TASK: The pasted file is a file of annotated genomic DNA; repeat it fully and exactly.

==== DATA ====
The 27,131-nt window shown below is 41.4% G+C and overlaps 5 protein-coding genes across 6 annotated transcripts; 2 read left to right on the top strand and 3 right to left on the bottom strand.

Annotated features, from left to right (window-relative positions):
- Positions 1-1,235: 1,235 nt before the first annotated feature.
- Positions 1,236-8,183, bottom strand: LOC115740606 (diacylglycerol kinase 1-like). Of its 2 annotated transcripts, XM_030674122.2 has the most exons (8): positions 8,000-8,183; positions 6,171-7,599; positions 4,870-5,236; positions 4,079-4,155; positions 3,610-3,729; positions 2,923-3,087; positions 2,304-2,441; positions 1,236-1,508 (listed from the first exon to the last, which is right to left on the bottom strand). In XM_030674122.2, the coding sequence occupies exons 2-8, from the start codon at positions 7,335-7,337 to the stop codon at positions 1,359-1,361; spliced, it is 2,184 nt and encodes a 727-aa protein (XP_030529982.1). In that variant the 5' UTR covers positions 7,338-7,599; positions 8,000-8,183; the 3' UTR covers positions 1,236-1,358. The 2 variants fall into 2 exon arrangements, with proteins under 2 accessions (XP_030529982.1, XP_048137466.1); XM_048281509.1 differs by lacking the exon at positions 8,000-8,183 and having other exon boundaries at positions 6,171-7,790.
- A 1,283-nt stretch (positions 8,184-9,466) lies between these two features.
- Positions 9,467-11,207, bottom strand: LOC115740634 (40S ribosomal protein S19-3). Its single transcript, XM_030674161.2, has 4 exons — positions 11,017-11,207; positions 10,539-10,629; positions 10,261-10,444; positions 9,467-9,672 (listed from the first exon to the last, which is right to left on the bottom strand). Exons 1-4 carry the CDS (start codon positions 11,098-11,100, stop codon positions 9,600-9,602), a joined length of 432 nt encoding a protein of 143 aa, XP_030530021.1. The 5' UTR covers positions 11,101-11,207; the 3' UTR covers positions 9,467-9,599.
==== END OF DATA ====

The 27,131-nt window shown below is 41.4% G+C and overlaps 5 protein-coding genes across 6 annotated transcripts; 2 read left to right on the top strand and 3 right to left on the bottom strand.

Annotated features, from left to right (window-relative positions):
- Positions 1-1,235: 1,235 nt before the first annotated feature.
- Positions 1,236-8,183, bottom strand: LOC115740606 (diacylglycerol kinase 1-like). Of its 2 annotated transcripts, XM_030674122.2 has the most exons (8): positions 8,000-8,183; positions 6,171-7,599; positions 4,870-5,236; positions 4,079-4,155; positions 3,610-3,729; positions 2,923-3,087; positions 2,304-2,441; positions 1,236-1,508 (listed from the first exon to the last, which is right to left on the bottom strand). In XM_030674122.2, the coding sequence occupies exons 2-8, from the start codon at positions 7,335-7,337 to the stop codon at positions 1,359-1,361; spliced, it is 2,184 nt and encodes a 727-aa protein (XP_030529982.1). In that variant the 5' UTR covers positions 7,338-7,599; positions 8,000-8,183; the 3' UTR covers positions 1,236-1,358. The 2 variants fall into 2 exon arrangements, with proteins under 2 accessions (XP_030529982.1, XP_048137466.1); XM_048281509.1 differs by lacking the exon at positions 8,000-8,183 and having other exon boundaries at positions 6,171-7,790.
- A 1,283-nt stretch (positions 8,184-9,466) lies between these two features.
- Positions 9,467-11,207, bottom strand: LOC115740634 (40S ribosomal protein S19-3). Its single transcript, XM_030674161.2, has 4 exons — positions 11,017-11,207; positions 10,539-10,629; positions 10,261-10,444; positions 9,467-9,672 (listed from the first exon to the last, which is right to left on the bottom strand). Exons 1-4 carry the CDS (start codon positions 11,098-11,100, stop codon positions 9,600-9,602), a joined length of 432 nt encoding a protein of 143 aa, XP_030530021.1. The 5' UTR covers positions 11,101-11,207; the 3' UTR covers positions 9,467-9,599.